Western thought frequently examines messages independently of their messengers (even insisting on the inherent value of such an "objective" approach). But in the spiritual life, discerning the identity of the Messenger is of utmost importance, regardless of any abstract merits of the message itself.
"All things are lawful for me," but not all things are beneficial. "All things are lawful for me," but not all things build up.1
I'm frequently guilty of this when interpreting Scripture. Having been trained in the methodology and tools of historical criticism, I turn to my own reason and the interpretations of the academic guild before seeking the voice of God and listening to the Church Fathers.
This is an ancient problem that precedes East and West. It goes back to the foundations of humanity:
And the Lord God commanded Adam, saying, "You shall eat for food of every tree that is in the orchard, but of the tree for knowing good and evil, of it you shall not eat; on the day that you eat of it, you shall die by death...."
And the snake said to the woman, "Why is it that God said, 'You shall not eat from any tree that is in the orchard'?" And the woman said to the snake, "We shall eat of the fruit of the tree of the orchard, but of the fruit that is in the middle of the orchard, God said, 'You shall not eat of it nor shall you even touch it, lest you die.'" And the snake said to the woman, "You will not die by death, for God knew that on the day you eat of it, your eyes would be opened, and you would be like gods knowing good and evil." And the woman saw that the tree was good for food and that it was pleasing for the eyes to look at and it was beautiful to contemplate, and when she had taken of its fruits she ate, and she also gave some to her husband with her, and they ate.2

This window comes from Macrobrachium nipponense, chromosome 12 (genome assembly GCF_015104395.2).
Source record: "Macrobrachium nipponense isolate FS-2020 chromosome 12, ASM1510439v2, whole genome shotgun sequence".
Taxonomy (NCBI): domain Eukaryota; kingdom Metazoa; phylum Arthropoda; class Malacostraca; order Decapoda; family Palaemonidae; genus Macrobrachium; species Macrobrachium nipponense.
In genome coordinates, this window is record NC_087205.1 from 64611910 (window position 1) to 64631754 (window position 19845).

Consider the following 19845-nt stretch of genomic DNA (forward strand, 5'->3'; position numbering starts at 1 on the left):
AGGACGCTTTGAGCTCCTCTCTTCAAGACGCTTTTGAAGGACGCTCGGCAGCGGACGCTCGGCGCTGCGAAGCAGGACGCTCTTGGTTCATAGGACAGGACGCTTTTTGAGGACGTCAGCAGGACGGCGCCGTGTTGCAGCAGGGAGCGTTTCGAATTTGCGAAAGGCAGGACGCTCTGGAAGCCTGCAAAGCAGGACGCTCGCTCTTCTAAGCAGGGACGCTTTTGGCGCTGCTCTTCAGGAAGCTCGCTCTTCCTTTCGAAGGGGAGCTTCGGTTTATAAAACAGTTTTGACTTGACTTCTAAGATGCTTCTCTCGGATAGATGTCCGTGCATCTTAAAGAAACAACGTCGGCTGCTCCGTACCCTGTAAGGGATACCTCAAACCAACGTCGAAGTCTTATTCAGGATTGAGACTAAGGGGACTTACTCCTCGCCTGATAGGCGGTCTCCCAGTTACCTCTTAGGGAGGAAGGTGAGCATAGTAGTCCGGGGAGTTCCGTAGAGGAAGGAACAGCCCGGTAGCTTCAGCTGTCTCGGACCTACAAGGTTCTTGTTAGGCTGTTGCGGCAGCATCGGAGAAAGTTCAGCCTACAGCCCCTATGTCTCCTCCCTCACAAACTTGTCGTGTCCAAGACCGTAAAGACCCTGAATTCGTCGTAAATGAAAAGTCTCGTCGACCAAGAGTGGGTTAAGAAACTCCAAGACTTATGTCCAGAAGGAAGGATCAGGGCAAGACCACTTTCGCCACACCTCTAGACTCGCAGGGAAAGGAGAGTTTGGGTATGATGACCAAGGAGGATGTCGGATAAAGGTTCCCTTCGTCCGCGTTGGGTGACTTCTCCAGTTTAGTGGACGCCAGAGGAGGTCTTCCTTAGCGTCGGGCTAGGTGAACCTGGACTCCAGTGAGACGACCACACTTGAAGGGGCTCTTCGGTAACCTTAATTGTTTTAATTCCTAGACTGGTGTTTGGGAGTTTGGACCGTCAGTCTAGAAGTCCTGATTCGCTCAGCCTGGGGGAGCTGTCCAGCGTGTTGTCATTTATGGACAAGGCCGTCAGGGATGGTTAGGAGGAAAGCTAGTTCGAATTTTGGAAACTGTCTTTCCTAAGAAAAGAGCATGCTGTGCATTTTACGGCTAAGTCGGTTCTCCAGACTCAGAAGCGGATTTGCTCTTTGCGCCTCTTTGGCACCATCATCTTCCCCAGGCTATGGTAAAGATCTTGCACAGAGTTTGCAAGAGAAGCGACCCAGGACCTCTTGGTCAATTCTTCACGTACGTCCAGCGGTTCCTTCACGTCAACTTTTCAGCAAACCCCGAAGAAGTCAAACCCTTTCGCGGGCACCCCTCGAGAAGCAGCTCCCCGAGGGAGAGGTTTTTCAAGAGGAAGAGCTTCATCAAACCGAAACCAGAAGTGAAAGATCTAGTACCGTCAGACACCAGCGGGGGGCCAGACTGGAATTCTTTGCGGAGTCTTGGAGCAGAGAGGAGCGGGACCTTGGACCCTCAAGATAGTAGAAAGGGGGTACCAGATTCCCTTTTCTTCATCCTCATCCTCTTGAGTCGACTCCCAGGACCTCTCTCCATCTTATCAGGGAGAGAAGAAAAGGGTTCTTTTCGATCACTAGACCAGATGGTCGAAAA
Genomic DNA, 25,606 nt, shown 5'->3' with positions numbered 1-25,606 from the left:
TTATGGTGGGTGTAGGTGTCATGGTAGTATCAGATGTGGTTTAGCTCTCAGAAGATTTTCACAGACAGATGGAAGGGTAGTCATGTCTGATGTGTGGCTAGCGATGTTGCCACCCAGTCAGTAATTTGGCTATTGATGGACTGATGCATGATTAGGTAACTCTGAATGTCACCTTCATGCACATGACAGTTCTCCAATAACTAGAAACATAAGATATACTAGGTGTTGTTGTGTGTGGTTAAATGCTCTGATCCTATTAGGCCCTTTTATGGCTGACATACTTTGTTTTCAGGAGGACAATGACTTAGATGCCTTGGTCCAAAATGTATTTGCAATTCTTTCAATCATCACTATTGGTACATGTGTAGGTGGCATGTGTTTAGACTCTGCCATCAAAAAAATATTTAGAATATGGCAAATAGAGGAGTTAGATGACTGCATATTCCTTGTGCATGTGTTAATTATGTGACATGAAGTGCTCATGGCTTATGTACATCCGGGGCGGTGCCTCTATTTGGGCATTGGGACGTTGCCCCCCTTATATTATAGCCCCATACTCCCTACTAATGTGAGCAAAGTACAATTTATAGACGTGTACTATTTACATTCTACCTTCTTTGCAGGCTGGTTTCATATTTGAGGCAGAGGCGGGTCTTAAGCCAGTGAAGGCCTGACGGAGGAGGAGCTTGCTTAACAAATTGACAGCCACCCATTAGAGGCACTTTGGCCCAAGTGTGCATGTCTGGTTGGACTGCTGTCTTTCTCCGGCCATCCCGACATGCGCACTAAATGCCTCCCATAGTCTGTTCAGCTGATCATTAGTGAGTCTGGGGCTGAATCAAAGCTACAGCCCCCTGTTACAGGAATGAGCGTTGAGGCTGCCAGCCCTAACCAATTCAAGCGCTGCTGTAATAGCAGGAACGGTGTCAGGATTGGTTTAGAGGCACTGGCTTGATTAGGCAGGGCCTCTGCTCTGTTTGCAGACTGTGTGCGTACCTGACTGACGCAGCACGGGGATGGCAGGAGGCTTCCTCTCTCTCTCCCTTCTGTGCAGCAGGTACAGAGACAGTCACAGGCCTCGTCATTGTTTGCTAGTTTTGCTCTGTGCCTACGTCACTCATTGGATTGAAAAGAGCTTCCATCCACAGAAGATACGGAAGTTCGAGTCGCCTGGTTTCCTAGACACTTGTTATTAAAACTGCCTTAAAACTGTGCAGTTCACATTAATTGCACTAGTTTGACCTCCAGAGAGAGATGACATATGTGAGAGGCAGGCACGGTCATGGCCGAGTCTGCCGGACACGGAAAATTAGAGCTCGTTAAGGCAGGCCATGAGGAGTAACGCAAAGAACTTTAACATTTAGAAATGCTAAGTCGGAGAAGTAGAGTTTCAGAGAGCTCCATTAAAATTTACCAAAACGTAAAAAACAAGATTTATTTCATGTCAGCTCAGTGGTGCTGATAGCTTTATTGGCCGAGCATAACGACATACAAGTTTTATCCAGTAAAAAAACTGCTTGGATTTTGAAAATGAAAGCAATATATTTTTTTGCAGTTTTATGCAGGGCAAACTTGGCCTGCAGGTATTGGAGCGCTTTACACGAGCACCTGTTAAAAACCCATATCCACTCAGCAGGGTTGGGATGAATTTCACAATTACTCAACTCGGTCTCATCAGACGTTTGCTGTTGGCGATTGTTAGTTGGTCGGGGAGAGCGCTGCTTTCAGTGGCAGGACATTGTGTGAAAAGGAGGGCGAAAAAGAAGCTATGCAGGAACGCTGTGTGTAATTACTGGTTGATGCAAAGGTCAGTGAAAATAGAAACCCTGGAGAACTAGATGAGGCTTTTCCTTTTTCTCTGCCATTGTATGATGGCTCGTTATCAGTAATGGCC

Dr. Mary Ford offers a great perspective on Eve's decision:
In this account, Eve is faced with two interpretations of reality.... One interpretation of this fruit and why it was forbidden was given by God, Who created Eve and everything else, and another one was given by the serpent, a fellow creature....
Eve, we could say, at this point decides that all that matters is the "text" alone—the two interpretations or statements made—along with how things look on the surface to her own eyes, which is only the superficial, physical reality. Apparently she doesn't stop to consider who it is giving each interpretation, and what her relationship is with each interpreter. Like many modern-day commentators, she thinks that interpretation can be impersonal, "objective." "Don't ask God about this," the serpent implies; "He is not trustworthy. He doesn't really love you. He doesn't really want the best for you." Then he implies, "And don't ask Adam, either. Judge for yourself—you don't need others to help you discern the truth."